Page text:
Communications Director at The Valuable 500, Ryan Curtis-Johnson, spoke to us about company founder Caroline Casey, the organization’s vision, their 2025 Accountability Summit in Tokyo and an inspiring new mentorship program. Learn more at thevaluable500.com
A fearless push against barriers
The Valuable 500 founder, Caroline Casey has a fearless nature of pushing boundaries, which might be how she convinced 500 companies to join the organization. Based in England and launched at the World Economic Forum in Davos, 2019, the group’s vision is to end disability exclusion through synchronized collective action.
Caroline grew up in Ireland. She was diagnosed at birth with ocular albinism, a genetic condition that causes extremely blurry vision. But it wasn’t until she was a teenager that she found out she was legally blind.
Ryan Curtis-Johnson, Communications Director at The Valuable 500, said, “She knew no different. She just thought that was how people saw and so it didn’t hold her back in life.” He added, “The stigma surrounding disability, the negative connotation, spurred her to drive change so people can develop in a career of their choice.”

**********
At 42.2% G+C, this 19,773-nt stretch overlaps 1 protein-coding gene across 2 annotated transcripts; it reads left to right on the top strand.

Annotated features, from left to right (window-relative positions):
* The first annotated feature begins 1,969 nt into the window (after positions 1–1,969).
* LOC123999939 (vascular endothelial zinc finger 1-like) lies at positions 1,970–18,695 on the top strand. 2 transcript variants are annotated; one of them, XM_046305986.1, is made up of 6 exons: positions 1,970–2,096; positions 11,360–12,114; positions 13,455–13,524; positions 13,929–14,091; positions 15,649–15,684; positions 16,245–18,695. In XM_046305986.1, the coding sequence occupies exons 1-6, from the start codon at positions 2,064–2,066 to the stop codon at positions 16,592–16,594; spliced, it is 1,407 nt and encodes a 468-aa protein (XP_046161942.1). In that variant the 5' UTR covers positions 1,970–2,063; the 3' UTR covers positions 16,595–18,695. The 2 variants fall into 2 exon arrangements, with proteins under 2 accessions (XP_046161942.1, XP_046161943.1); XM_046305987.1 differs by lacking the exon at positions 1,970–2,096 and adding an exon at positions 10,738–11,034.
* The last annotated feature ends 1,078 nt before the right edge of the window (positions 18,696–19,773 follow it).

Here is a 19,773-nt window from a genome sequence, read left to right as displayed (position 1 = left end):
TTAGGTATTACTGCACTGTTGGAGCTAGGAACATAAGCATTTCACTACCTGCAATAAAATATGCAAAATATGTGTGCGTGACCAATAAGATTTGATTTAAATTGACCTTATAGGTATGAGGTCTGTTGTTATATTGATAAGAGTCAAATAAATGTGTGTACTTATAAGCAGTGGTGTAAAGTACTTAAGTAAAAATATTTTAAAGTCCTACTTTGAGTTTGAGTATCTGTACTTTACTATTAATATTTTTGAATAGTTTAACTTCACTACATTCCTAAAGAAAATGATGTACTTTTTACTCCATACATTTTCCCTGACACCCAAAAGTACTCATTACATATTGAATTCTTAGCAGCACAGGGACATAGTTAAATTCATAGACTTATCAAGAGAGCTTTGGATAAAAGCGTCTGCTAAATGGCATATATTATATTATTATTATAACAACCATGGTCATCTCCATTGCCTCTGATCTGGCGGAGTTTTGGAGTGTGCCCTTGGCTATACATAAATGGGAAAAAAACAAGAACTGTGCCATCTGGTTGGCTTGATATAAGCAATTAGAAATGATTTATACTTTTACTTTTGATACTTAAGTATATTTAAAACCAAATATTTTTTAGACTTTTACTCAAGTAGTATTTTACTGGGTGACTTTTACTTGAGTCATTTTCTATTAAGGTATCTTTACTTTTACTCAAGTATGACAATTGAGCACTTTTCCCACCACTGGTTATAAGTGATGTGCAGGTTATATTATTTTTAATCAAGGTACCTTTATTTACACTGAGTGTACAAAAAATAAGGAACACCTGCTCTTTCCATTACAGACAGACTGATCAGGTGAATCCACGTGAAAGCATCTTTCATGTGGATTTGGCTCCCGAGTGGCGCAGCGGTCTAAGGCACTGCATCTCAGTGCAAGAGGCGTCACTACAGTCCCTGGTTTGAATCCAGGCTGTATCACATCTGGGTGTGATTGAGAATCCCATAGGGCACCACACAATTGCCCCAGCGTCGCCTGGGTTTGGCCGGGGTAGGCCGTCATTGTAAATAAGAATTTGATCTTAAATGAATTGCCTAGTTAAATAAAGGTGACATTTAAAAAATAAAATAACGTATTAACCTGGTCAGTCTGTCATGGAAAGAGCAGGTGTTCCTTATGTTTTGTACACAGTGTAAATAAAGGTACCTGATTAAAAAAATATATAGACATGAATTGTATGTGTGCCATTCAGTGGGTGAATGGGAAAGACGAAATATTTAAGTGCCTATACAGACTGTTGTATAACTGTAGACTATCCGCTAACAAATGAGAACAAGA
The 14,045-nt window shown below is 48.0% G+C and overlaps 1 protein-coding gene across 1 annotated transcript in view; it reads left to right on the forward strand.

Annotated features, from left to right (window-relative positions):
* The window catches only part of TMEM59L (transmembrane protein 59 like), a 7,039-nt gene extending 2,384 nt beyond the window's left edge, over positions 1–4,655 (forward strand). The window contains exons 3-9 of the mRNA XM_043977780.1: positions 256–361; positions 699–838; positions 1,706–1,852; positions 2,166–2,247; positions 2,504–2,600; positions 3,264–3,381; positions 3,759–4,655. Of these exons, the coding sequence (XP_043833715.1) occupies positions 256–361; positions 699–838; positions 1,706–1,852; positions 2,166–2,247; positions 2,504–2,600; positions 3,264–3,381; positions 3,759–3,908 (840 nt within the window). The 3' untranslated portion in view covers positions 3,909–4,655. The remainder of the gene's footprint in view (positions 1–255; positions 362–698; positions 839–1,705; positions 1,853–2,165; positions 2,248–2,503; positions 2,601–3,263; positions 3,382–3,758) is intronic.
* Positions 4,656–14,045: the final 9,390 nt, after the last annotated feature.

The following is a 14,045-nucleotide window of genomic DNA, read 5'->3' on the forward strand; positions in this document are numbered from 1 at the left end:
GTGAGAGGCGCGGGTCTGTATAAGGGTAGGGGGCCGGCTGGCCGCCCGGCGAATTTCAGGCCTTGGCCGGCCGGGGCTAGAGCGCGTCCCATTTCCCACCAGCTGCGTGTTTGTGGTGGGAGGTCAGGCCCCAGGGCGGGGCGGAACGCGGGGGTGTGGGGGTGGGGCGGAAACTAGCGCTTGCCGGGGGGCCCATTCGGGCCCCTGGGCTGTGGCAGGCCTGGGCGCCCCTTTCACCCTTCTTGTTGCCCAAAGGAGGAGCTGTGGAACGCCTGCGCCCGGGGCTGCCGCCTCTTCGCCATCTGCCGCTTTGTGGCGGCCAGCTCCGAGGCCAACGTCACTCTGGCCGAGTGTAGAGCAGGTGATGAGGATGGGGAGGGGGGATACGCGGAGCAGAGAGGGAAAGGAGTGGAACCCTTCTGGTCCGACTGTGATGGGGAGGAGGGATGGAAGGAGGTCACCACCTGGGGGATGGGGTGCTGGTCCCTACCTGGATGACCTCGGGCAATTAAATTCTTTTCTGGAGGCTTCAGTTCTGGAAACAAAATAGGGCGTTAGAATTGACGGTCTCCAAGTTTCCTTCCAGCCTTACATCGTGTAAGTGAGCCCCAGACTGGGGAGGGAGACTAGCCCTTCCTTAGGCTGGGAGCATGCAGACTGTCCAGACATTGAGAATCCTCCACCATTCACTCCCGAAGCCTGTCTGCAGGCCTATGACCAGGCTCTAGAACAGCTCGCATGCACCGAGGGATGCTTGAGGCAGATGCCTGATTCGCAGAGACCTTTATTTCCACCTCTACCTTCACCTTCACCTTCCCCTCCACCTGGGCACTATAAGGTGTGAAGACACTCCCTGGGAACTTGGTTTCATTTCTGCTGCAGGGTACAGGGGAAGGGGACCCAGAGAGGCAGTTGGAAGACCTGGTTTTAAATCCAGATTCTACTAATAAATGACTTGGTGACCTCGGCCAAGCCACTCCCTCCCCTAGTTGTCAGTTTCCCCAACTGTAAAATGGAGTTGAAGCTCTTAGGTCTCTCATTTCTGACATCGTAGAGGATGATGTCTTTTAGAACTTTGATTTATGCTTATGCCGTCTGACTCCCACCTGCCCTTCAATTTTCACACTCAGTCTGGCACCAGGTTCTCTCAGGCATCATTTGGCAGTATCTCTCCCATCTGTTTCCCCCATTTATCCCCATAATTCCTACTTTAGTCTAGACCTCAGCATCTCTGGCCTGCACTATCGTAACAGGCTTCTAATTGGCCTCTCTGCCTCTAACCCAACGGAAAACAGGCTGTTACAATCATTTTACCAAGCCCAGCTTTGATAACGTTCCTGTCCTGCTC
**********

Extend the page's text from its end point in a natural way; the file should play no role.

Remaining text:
But Caroline did not jump into advocacy right away, having worked in the corporate world, where she didn’t disclose her own disability for many years. She worked in change management within Accenture, which drove her to push for disability inclusion within the workplace. In addition to being an entrepreneur and founder of The Valuable 500, Caroline is also president of the International Agency for the Prevention of Blindness (IAPA), and she sits on several diversity and inclusion boards including those for L’Oréal, Sky and Sanofi.
Partnership to drive change
The Valuable 500 is a partnership of 500 multinational companies and organizations with the common goal of making change. Of those companies, 46 are Fortune 500 companies. Each one is taking steps to end disability exclusion.